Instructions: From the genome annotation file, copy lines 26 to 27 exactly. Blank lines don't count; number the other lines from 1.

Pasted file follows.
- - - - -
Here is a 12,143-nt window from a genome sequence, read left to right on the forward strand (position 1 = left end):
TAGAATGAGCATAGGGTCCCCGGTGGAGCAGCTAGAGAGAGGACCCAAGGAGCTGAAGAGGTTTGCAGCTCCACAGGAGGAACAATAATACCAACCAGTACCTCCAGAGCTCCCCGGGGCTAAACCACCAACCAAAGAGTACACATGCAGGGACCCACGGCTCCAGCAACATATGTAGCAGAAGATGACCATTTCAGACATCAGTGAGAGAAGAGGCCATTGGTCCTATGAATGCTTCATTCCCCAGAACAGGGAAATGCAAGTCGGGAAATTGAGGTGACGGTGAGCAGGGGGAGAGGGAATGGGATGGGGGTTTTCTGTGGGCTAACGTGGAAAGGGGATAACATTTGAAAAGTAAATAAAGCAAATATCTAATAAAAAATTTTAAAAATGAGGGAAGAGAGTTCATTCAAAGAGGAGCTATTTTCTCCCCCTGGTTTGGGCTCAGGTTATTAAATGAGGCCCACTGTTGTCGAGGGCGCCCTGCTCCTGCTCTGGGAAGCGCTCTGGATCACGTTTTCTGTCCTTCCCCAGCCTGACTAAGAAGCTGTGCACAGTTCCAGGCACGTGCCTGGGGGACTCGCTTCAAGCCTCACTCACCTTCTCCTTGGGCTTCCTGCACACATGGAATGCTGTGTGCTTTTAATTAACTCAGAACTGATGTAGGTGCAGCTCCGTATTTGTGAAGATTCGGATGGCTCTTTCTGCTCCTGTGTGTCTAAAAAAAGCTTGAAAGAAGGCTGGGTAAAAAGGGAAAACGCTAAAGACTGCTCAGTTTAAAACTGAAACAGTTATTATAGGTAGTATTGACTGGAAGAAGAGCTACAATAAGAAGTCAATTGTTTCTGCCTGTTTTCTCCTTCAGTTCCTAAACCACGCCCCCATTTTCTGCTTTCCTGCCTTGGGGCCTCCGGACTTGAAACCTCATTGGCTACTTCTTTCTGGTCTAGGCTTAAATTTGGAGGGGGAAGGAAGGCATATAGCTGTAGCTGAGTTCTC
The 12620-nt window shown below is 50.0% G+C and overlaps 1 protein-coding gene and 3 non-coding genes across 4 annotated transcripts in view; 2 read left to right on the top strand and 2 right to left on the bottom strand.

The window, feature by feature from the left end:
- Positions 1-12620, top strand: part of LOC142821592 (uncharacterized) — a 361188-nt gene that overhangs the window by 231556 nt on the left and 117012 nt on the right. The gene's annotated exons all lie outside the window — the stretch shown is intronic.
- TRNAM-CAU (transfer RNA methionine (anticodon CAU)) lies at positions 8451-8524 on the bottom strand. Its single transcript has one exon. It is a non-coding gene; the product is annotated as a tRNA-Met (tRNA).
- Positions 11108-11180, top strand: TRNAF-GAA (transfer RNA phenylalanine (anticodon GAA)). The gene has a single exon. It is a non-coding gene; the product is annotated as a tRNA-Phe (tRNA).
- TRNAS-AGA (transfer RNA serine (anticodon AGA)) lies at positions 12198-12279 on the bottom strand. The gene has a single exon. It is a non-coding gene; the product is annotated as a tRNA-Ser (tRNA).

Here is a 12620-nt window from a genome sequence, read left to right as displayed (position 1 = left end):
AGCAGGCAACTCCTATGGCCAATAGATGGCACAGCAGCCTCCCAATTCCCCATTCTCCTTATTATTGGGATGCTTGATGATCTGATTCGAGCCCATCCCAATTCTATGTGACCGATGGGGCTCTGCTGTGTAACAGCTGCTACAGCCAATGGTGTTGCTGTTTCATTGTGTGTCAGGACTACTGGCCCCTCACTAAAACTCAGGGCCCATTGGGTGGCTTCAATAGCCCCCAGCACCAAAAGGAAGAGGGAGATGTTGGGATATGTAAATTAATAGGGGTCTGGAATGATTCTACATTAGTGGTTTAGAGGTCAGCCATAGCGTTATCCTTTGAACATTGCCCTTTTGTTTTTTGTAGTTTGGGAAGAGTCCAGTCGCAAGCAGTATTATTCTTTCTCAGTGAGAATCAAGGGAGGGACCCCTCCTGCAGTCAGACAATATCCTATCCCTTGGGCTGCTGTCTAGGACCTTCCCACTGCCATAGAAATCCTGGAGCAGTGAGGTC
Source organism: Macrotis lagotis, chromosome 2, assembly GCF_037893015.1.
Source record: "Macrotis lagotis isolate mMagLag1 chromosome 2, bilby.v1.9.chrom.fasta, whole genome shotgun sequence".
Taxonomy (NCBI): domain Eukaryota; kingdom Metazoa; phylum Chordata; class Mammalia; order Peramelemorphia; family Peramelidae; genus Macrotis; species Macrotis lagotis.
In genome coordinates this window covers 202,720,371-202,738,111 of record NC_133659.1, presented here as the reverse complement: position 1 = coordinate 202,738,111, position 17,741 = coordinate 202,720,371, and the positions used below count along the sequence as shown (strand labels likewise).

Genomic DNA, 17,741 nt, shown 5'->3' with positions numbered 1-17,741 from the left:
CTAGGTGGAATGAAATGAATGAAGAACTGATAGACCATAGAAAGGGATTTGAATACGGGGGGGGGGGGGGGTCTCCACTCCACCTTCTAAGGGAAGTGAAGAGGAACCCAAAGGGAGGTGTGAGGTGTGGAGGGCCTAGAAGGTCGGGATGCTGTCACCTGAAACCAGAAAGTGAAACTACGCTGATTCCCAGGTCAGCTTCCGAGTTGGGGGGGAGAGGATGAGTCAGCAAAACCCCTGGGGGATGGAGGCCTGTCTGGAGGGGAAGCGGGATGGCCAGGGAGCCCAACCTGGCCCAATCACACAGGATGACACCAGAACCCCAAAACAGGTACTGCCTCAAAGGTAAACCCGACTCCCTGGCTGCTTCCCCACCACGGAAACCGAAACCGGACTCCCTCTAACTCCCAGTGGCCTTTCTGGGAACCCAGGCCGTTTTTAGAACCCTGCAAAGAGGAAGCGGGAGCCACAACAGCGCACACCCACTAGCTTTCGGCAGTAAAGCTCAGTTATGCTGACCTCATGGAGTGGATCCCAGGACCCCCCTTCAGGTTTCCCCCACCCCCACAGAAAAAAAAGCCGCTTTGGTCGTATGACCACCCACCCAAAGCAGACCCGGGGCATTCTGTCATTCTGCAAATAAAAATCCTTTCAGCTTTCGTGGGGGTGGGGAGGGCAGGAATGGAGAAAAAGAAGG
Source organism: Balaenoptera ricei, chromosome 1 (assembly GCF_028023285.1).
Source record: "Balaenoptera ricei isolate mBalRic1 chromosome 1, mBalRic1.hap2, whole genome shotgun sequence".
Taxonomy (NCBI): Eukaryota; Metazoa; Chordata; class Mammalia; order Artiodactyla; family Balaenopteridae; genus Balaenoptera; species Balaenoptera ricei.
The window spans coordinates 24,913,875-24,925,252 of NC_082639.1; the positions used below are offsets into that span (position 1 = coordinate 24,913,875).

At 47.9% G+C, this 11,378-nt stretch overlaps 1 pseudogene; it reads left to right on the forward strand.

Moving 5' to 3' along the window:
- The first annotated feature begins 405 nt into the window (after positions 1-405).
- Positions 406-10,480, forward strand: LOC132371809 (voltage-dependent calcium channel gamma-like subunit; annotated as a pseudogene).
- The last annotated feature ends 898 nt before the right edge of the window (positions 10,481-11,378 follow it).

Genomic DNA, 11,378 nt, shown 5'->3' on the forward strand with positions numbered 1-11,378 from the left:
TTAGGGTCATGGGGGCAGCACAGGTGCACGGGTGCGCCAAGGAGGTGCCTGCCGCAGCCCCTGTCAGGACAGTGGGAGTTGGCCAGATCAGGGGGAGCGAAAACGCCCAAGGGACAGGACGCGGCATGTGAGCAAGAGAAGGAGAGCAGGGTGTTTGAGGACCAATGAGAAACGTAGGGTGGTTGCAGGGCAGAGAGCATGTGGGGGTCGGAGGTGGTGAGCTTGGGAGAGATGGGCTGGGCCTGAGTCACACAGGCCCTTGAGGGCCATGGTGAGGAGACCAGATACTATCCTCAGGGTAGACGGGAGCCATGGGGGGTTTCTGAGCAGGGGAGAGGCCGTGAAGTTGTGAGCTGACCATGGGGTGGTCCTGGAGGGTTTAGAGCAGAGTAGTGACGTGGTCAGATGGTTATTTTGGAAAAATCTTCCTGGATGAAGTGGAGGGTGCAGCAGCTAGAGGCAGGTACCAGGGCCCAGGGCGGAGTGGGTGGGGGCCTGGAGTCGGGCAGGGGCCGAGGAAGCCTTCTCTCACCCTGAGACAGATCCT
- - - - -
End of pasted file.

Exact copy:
Genomic DNA, 11,378 nt, shown 5'->3' on the forward strand with positions numbered 1-11,378 from the left:
TTAGGGTCATGGGGGCAGCACAGGTGCACGGGTGCGCCAAGGAGGTGCCTGCCGCAGCCCCTGTCAGGACAGTGGGAGTTGGCCAGATCAGGGGGAGCGAAAACGCCCAAGGGACAGGACGCGGCATGTGAGCAAGAGAAGGAGAGCAGGGTGTTTGAGGACCAATGAGAAACGTAGGGTGGTTGCAGGGCAGAGAGCATGTGGGGGTCGGAGGTGGTGAGCTTGGGAGAGATGGGCTGGGCCTGAGTCACACAGGCCCTTGAGGGCCATGGTGAGGAGACCAGATACTATCCTCAGGGTAGACGGGAGCCATGGGGGGTTTCTGAGCAGGGGAGAGGCCGTGAAGTTGTGAGCTGACCATGGGGTGGTCCTGGAGGGTTTAGAGCAGAGTAGTGACGTGGTCAGATGGTTATTTTGGAAAAATCTTCCTGGATGAAGTGGAGGGTGCAGCAGCTAGAGGCAGGTACCAGGGCCCAGGGCGGAGTGGGTGGGGGCCTGGAGTCGGGCAGGGGCCGAGGAAGCCTTCTCTCACCCTGAGACAGATCCT